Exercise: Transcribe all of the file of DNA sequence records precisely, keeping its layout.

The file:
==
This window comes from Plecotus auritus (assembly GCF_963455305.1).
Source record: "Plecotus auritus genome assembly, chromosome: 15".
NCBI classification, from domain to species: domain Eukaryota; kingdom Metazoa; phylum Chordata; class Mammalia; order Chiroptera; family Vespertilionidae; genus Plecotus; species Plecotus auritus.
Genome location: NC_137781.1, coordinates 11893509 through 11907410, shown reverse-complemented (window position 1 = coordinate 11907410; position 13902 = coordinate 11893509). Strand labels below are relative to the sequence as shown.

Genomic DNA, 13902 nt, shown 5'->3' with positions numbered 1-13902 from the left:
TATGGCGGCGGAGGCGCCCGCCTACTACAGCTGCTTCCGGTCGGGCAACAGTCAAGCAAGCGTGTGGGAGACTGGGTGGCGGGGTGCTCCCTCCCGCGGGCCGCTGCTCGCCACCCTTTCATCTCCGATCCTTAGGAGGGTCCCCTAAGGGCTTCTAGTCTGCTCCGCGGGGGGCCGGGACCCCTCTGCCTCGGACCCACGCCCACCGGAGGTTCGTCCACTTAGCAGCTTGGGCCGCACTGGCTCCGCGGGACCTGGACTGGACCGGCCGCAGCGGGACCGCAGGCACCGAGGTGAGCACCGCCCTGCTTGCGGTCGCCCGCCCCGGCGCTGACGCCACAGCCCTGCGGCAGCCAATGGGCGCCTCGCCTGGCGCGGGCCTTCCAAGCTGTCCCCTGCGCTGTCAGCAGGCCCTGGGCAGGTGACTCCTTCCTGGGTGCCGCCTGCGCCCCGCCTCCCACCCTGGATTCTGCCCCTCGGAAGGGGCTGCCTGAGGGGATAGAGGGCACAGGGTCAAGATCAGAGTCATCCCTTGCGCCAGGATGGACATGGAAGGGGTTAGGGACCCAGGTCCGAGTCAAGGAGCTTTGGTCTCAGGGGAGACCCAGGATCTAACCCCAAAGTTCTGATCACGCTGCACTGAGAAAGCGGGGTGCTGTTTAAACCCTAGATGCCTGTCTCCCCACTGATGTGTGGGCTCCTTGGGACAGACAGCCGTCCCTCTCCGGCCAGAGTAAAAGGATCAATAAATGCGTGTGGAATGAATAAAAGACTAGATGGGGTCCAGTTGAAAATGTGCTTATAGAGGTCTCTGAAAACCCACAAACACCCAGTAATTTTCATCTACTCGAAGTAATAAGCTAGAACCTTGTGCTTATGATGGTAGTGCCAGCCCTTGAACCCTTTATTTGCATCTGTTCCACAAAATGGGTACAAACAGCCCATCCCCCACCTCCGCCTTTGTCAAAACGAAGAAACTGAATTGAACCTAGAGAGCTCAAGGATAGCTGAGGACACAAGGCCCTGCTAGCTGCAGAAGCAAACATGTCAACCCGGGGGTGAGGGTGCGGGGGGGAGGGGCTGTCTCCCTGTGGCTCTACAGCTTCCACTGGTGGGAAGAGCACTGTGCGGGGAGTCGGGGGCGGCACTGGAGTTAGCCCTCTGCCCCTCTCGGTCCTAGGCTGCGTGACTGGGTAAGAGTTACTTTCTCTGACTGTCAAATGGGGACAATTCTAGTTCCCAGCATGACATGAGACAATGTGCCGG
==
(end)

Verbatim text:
This window comes from Plecotus auritus (assembly GCF_963455305.1).
Source record: "Plecotus auritus genome assembly, chromosome: 15".
NCBI classification, from domain to species: domain Eukaryota; kingdom Metazoa; phylum Chordata; class Mammalia; order Chiroptera; family Vespertilionidae; genus Plecotus; species Plecotus auritus.
Genome location: NC_137781.1, coordinates 11893509 through 11907410, shown reverse-complemented (window position 1 = coordinate 11907410; position 13902 = coordinate 11893509). Strand labels below are relative to the sequence as shown.

Genomic DNA, 13902 nt, shown 5'->3' with positions numbered 1-13902 from the left:
TATGGCGGCGGAGGCGCCCGCCTACTACAGCTGCTTCCGGTCGGGCAACAGTCAAGCAAGCGTGTGGGAGACTGGGTGGCGGGGTGCTCCCTCCCGCGGGCCGCTGCTCGCCACCCTTTCATCTCCGATCCTTAGGAGGGTCCCCTAAGGGCTTCTAGTCTGCTCCGCGGGGGGCCGGGACCCCTCTGCCTCGGACCCACGCCCACCGGAGGTTCGTCCACTTAGCAGCTTGGGCCGCACTGGCTCCGCGGGACCTGGACTGGACCGGCCGCAGCGGGACCGCAGGCACCGAGGTGAGCACCGCCCTGCTTGCGGTCGCCCGCCCCGGCGCTGACGCCACAGCCCTGCGGCAGCCAATGGGCGCCTCGCCTGGCGCGGGCCTTCCAAGCTGTCCCCTGCGCTGTCAGCAGGCCCTGGGCAGGTGACTCCTTCCTGGGTGCCGCCTGCGCCCCGCCTCCCACCCTGGATTCTGCCCCTCGGAAGGGGCTGCCTGAGGGGATAGAGGGCACAGGGTCAAGATCAGAGTCATCCCTTGCGCCAGGATGGACATGGAAGGGGTTAGGGACCCAGGTCCGAGTCAAGGAGCTTTGGTCTCAGGGGAGACCCAGGATCTAACCCCAAAGTTCTGATCACGCTGCACTGAGAAAGCGGGGTGCTGTTTAAACCCTAGATGCCTGTCTCCCCACTGATGTGTGGGCTCCTTGGGACAGACAGCCGTCCCTCTCCGGCCAGAGTAAAAGGATCAATAAATGCGTGTGGAATGAATAAAAGACTAGATGGGGTCCAGTTGAAAATGTGCTTATAGAGGTCTCTGAAAACCCACAAACACCCAGTAATTTTCATCTACTCGAAGTAATAAGCTAGAACCTTGTGCTTATGATGGTAGTGCCAGCCCTTGAACCCTTTATTTGCATCTGTTCCACAAAATGGGTACAAACAGCCCATCCCCCACCTCCGCCTTTGTCAAAACGAAGAAACTGAATTGAACCTAGAGAGCTCAAGGATAGCTGAGGACACAAGGCCCTGCTAGCTGCAGAAGCAAACATGTCAACCCGGGGGTGAGGGTGCGGGGGGGAGGGGCTGTCTCCCTGTGGCTCTACAGCTTCCACTGGTGGGAAGAGCACTGTGCGGGGAGTCGGGGGCGGCACTGGAGTTAGCCCTCTGCCCCTCTCGGTCCTAGGCTGCGTGACTGGGTAAGAGTTACTTTCTCTGACTGTCAAATGGGGACAATTCTAGTTCCCAGCATGACATGAGACAATGTGCCGG